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April 28, 2018 – The biggest beneficiaries of private prisons’ political donations have been Republican politicians in Florida, Tennessee, and border states with high populations of undocumented immigrants. The Republic Party of Florida PAC has received nearly $2.5 million from GEO and CCA since 1989.  In 2010, GEO and its affiliates pumped $33,500 into political action committees benefiting Florida Republicans, including the Marco Rubio for U.S. Senate PAC. Since 2009, GEO Group’s co-founder and chief executive, George Zoley, has personally donated $6,480 to Rubio. A 2011 investigative report published by The Center for Media and Democracy detailed the connections between Rubio and GEO during his time in the Florida House. It notes that Rubio hired Donna Arduin, a former trustee for GEO’s Correctional Properties Trust, as an economic consultant. Arduin worked with Rubio’s then-budget chief, Ray Sansom, who pushed through a $110 million deal for a new GEO prison in the House Appropriations Bill. The report also detailed how legislation favorable to GEO Group has shadowed Arduin’s presence in government from California to Florida. In 2011, Florida Gov. Rick Scott – who also used Arduin as a budget adviser – pushed (unsuccessfully) to privatize 27 prisons south of Orlando.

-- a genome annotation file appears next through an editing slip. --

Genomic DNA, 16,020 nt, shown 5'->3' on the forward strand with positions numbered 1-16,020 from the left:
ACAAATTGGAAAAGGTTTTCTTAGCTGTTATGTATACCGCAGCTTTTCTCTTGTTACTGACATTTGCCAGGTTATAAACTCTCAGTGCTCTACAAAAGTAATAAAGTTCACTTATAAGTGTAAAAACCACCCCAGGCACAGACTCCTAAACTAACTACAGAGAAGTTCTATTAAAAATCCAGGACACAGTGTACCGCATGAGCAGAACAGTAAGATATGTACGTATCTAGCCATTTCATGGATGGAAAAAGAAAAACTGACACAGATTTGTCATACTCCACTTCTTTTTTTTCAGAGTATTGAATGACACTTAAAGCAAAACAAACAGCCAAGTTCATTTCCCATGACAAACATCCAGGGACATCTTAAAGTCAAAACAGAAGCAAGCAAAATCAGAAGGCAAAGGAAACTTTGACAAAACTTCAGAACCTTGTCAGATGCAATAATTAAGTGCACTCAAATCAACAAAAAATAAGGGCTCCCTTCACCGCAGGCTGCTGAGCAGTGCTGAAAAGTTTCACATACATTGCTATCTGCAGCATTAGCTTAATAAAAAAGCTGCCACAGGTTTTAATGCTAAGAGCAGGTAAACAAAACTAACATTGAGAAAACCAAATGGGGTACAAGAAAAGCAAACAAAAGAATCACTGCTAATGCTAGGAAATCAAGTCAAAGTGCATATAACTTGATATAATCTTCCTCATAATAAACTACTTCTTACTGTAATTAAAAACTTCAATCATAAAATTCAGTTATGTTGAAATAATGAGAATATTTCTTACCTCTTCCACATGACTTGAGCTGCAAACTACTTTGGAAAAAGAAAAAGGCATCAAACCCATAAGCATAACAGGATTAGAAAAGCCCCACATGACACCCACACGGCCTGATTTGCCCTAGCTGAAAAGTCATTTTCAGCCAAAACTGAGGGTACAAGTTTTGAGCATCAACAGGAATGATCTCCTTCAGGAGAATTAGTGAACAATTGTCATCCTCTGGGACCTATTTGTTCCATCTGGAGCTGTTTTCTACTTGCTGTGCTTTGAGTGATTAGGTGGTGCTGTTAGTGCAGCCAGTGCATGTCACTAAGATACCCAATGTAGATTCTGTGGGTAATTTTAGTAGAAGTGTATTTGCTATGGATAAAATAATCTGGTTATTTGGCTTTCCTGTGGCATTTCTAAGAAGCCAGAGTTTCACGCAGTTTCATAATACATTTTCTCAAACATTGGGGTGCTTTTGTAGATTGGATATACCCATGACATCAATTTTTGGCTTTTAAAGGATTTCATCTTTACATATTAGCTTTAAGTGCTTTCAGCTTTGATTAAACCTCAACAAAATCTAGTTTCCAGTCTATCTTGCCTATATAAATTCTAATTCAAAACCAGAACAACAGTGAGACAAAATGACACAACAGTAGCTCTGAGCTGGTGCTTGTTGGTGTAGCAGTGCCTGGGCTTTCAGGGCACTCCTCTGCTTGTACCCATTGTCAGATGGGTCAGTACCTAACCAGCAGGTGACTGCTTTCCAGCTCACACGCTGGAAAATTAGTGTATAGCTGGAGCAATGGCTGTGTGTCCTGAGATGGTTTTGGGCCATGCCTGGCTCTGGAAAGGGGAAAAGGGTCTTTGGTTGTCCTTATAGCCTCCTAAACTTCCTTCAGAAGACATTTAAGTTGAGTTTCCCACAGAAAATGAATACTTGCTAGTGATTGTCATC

Upon winning the Senate seat, Rubio tapped former lobbyist Cesar Conda as his chief of staff in 2011.  Conda had co-founded what is now GEO’s main lobbying firm, Navigators Global, and after joining Rubio, continued receiving payments of $150,000 from the firm as part of a stock buyout arrangement. In April 2014, Conda went on to lead Rubio’s Reclaim America PAC as a senior adviser, until recently rejoining Navigators. During Conda’s time with Rubio, GEO became a top-10 contributor to Reclaim America, giving $16,000 in 2014, according to OpenSecrets.org. Conda’s firm also banked $610,000 from the private prison company between 2011 and 2014 as its lobbying firm. According to a disclosure form obtained by The Nation, among the issues Navigators lobbied for on GEO’s behalf was immigration reform, an issue on which Rubio has remained dubious. In an e-mail responding to these issues, Conda said Navigators never lobbied for GEO’s prison business (he said the services were for GEO’s subsidiary, BI Incorporated, and the team working on it, which he wasn’t a part of, focused on homeland-security issues), and that he never met nor communicated with a Navigators lobbyist about GEO while working for Rubio, though he couldn’t speak for other members of senator’s staff.

Full Story @ WashingtonPost.com

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